J Dyall et al. Repurposing of clinically developed drugs for treatment of Middle East respiratory syndrome coronavirus infection. Antimicrobial Agents and Chemotherapy DOI: 10.1128/AAC.03036-14 (2014).
NIAID Director Anthony S. Fauci., M.D., is available to comment on this research. Co-author Lisa Hensley, Ph.D., associate director for science, NIAID Integrated Research Facility, is also available to discuss the findings.
To schedule interviews, please contact Anne A. Oplinger, (301) 402-1663, email@example.com.
For additional information about research on MERS and other coronaviruses by NIAID scientists and grantees, see: http://www.niaid.nih.gov/topics/coronavirus/Pages/default.aspx.
The study was funded, in part, by NIAID grant AI095569.
NIAID conducts and supports research—at NIH, throughout the United States, and worldwide—to study the causes of infectious and immune-mediated diseases, and to develop better means of preventing, diagnosing and treating these illnesses. News releases, fact sheets and other NIAID-related materials are available on the NIAID Web site at http://www.niaid.nih.gov.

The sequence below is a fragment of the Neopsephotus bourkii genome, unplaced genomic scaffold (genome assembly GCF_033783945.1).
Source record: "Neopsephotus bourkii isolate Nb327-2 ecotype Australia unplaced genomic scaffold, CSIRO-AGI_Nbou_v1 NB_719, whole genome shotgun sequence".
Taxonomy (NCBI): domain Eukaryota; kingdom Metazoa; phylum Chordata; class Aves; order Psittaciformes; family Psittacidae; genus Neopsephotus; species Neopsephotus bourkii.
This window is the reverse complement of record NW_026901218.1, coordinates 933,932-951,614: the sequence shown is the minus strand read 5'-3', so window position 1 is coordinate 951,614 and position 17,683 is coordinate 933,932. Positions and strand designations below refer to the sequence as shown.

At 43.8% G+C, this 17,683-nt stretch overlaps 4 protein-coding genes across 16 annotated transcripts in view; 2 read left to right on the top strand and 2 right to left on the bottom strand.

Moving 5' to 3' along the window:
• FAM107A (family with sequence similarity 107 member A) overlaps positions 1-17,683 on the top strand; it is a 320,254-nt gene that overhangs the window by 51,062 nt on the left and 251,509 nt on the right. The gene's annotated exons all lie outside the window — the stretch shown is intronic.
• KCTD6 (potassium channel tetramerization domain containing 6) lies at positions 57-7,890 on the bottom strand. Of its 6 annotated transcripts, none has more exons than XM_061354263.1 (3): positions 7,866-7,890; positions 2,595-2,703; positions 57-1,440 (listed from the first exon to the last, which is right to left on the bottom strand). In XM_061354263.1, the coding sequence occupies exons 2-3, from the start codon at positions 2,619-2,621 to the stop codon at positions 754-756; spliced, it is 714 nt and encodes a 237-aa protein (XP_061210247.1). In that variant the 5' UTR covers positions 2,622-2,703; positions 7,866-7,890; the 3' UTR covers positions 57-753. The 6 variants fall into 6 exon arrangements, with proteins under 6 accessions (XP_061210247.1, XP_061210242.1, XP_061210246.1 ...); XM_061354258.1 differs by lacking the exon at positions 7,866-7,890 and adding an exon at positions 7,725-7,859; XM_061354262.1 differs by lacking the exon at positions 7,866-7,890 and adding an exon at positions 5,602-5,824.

About the National Institutes of Health (NIH): NIH, the nation's medical research agency, includes 27 Institutes and Centers and is a component of the U.S. Department of Health and Human Services. NIH is the primary federal agency conducting and supporting basic, clinical, and translational medical research, and is investigating the causes, treatments, and cures for both common and rare diseases. For more information about NIH and its programs, visit http://www.nih.gov/.
NIH...Turning Discovery Into Health®
Anne A. Oplinger | Eurek Alert!
Climate study finds evidence of global shift in the 1980s
26.11.2015 | Leibniz-Institut für Gewässerökologie und Binnenfischerei (IGB)
Network analysis shows systemic risk in mineral markets
16.11.2015 | International Institute for Applied Systems Analysis (IIASA)